wikiamp

Sirius (Stockhausen)



Sirius: eight-channel electronic music and trumpet, soprano, bass clarinet, and bass is a music-theatre composition by Karlheinz Stockhausen, composed between 1975 and 1977. It is Nr. 43 in the composer's catalogue of works, and lasts 96 minutes in performance.

History



Sirius has been described as "a modern mystery play, clothed as a science fiction story" . While not described by the composer as an opera, it is nevertheless a musical drama, in which four emissaries from a planet orbiting the star Sirius bring a message to earth. "This was to be the big leap into theatre proper. . . . Sirius is the key work that leads to his magnum opus LICHT (LIGHT)" .

When Stockhausen's daughter, Julika (aged 5 or 6 at the time), asked for a dog, he obtained one for her and named it Sirius, after the star in the constellation Canis Major, which was in his mind because he had just finished composing Sternklang ("Star-sound", 1971). Shortly afterward, he chanced upon a passage in a book by Jakob Lorber describing Sirius as the sun at the center of our universe, and this fired his imagination:
Other snippets of vitally important information then came to me through a couple of revelatory dreams. Crazy dreams, from which it emerged that not only did I come from Sirius itself, but that, in fact, I completed my musical education there.


Stockhausen never explained these dreams in detail , maintaining that "It would lead to misunderstanding and false interpretation" . In the composer’s imagination, for beings from the planets of the Sirius system, "everything is music, or the art of co-ordination and harmony of vibrations. . . . The art is very highly developed there, and every composition on Sirius is related to the rhythms of nature . . . the seasons, the rhythms of the stars." Stockhausen’s composition therefore is based on "the cycles and rhythms of nature—of the seasons—with all of their characteristics, and to the planets, animals, and to the twelve main characters of human beings" .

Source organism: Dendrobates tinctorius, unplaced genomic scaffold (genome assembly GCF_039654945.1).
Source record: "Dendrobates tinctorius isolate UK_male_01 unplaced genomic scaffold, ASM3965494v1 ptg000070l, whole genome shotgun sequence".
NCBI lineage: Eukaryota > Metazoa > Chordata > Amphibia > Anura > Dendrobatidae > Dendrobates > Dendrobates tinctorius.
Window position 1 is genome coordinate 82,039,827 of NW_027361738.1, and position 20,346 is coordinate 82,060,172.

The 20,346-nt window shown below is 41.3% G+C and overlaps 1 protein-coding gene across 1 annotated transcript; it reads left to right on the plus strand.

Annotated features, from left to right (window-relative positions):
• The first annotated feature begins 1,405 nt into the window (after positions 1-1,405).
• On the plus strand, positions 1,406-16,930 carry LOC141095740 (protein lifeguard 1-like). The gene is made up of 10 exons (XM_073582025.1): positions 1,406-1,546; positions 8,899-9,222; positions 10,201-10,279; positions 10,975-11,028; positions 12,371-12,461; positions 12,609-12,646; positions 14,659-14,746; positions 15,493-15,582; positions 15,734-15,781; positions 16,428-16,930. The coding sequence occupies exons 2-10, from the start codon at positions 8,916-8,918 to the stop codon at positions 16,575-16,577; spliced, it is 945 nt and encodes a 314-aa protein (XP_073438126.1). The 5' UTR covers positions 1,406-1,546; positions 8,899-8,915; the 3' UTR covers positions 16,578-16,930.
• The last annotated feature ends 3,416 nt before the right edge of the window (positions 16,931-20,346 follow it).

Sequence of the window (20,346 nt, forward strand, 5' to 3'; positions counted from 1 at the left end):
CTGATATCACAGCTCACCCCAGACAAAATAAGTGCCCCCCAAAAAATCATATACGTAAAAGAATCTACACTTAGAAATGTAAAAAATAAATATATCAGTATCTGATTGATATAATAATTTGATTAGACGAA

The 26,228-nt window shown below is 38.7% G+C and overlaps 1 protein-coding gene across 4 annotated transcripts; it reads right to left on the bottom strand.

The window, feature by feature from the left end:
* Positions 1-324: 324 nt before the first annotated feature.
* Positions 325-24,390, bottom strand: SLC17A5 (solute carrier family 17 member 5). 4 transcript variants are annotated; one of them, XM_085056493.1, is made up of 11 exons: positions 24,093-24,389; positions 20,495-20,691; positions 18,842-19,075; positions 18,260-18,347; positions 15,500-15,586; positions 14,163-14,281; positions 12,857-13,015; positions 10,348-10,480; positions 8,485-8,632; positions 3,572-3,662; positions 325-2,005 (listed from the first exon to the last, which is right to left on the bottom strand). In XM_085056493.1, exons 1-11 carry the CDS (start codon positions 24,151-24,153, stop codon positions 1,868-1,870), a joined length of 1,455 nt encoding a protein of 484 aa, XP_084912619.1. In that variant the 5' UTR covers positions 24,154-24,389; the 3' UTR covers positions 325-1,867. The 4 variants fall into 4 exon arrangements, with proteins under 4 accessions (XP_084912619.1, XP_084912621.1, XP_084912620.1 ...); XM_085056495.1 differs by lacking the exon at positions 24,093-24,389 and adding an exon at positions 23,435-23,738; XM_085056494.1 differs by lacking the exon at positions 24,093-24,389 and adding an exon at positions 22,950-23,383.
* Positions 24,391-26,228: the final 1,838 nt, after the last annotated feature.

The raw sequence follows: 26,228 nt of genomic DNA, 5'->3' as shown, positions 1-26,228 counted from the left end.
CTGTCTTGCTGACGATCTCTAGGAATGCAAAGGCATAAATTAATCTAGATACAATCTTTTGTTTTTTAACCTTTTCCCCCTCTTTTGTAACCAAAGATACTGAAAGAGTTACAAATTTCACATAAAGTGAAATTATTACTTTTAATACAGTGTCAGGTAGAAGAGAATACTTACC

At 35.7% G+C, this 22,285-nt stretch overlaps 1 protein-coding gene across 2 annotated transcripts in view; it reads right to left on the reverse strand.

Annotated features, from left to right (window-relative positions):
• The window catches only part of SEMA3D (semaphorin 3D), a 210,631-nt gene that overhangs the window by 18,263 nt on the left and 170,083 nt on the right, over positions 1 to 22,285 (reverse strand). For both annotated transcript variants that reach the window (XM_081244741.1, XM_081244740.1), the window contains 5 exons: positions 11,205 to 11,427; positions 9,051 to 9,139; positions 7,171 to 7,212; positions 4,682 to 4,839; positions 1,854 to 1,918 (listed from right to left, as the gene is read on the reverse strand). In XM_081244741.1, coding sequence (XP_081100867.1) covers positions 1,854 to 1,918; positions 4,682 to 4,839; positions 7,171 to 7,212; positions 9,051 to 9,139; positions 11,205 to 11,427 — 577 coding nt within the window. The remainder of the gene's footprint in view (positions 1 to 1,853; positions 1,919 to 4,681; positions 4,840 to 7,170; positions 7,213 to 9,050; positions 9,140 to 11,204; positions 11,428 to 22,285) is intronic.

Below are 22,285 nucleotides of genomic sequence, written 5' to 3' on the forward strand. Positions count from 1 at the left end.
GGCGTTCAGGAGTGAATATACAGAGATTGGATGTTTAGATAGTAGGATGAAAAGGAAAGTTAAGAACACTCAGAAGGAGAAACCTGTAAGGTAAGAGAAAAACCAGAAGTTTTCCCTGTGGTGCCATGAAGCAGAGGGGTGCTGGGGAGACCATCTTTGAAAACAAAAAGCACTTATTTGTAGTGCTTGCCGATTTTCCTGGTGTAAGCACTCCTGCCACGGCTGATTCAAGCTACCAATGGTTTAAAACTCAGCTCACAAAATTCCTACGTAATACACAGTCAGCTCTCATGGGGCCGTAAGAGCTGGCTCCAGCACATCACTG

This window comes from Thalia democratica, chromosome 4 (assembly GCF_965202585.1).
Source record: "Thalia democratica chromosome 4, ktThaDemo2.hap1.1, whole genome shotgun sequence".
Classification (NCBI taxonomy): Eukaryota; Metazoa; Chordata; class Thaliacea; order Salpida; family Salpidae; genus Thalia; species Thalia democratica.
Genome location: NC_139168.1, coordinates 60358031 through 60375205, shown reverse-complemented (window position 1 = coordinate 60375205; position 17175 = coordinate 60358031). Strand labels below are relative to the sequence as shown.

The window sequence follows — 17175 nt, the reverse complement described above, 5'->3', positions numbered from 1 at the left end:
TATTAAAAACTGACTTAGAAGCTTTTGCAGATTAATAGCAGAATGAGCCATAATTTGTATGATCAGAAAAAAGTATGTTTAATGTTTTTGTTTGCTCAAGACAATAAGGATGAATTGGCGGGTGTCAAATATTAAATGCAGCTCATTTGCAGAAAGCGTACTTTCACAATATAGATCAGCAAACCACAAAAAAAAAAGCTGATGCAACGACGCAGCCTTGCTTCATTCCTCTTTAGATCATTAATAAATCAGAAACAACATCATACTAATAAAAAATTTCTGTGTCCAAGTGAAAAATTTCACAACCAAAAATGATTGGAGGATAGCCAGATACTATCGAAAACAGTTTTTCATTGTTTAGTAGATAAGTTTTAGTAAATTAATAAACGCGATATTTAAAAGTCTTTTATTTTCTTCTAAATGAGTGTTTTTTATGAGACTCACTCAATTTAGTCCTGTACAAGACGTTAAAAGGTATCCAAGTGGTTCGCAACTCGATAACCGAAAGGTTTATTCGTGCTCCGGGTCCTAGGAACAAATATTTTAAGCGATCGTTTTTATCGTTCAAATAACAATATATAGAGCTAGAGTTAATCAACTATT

Sirius was commissioned by the West German government to celebrate the United States bicentenary, and is dedicated to the "American pioneers on earth and in space". Composition was begun in 1975, and the first performance was given before an invited audience at the opening of the Albert Einstein Spacearium in Washington, D.C., on 15 July 1976, though only the "summer" section had been completed by then. The "autumn" portion was added in time for performances later that year in Japan, France, Germany, and Italy. After interrupting work in order to compose the second part of his choral opera Atmen gibt das Leben and the orchestral Jubiläum, Stockhausen finished Sirius and the première of the complete form took place on 8 August 1977 at the Aix-en-Provence Festival .

Form and content